What’s New on Next Gen Math – Oct 2022


At Next Gen Math, our greatest endeavor is to keep our teacher-authoring platform aligned with students’ evolving needs. That’s why we compiled a list of our top new features to help you—as a student, teacher, or administrator—get the most out of NextGenMath.com.

Continue reading this article for a review of releases from the past month, including the new Custom Group creation wizard, new question stems, and more!


Custom Groups

Teachers and administrators can now create Intervention Groups with significantly more refinement. These new groups are useful for sending the same version of an assessment or assignment to an entire grade level, particular sections, or to a customized group of students. Data is collected by grade level, section(s), or small intervention group. Customized Intervention Groups are an excellent tool for Professional Learning Communities and more!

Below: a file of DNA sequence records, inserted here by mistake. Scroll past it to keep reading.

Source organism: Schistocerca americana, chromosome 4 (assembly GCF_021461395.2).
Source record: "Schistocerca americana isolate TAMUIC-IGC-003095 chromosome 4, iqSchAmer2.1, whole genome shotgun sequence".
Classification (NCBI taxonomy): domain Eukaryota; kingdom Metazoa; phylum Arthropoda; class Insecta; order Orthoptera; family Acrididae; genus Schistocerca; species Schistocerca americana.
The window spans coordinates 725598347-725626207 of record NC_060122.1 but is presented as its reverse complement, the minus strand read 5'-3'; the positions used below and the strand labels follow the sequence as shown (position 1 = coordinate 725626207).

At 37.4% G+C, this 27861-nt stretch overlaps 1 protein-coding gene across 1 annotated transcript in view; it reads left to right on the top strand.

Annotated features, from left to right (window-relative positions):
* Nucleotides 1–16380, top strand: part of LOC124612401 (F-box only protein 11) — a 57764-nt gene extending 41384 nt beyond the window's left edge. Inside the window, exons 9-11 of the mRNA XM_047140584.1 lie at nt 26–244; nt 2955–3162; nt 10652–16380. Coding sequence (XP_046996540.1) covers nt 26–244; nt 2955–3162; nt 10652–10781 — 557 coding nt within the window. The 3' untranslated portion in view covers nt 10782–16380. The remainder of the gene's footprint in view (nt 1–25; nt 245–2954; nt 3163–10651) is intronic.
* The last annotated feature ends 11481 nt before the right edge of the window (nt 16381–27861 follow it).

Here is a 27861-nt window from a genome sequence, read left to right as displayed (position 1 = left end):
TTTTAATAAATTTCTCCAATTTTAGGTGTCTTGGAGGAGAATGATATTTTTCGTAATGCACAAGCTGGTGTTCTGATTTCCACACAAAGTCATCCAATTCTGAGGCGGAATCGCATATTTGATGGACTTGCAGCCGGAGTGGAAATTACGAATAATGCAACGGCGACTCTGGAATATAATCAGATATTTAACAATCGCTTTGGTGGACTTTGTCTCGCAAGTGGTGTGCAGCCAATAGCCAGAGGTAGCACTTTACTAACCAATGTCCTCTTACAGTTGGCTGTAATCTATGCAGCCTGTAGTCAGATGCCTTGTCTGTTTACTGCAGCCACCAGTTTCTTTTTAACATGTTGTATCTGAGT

Assignment Retake Score Threshold


When creating a retake assignment, the threshold set by the teacher sends activities to those students who need additional support or practice while those students who have achieved mastery may move on to other activities. For example, setting the value to “80%” will ensure that only students with a score of 80% and below will receive the assignment retake. Still want all students to complete a retake, regardless of their score? No problem. Keep the threshold at 100% and all students will receive the retake.


Submit Assignment on Behalf of Student


Assignment authors can now submit a student’s incomplete assignment on behalf of the student. Student scores with no submission have the potential to show inaccurate score data when viewing an assignment’s overall results. By using the “Submit assignment(s)” button, the teacher can ensure that the overall score data is accurate and encompasses all student scores. 


New Question Stems



19 new kindergarten and 35 new 4th grade question stems were added to the stems library. More question options means more opportunities for students to demonstrate mastery across a variety of question stems and standards. Kindergarten students will enjoy subitizing five and ten frames. 


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